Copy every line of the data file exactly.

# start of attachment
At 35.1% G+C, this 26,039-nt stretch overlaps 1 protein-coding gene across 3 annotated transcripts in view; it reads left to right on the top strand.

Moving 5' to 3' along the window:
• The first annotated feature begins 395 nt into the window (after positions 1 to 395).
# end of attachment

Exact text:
At 35.1% G+C, this 26,039-nt stretch overlaps 1 protein-coding gene across 3 annotated transcripts in view; it reads left to right on the top strand.

Moving 5' to 3' along the window:
• The first annotated feature begins 395 nt into the window (after positions 1 to 395).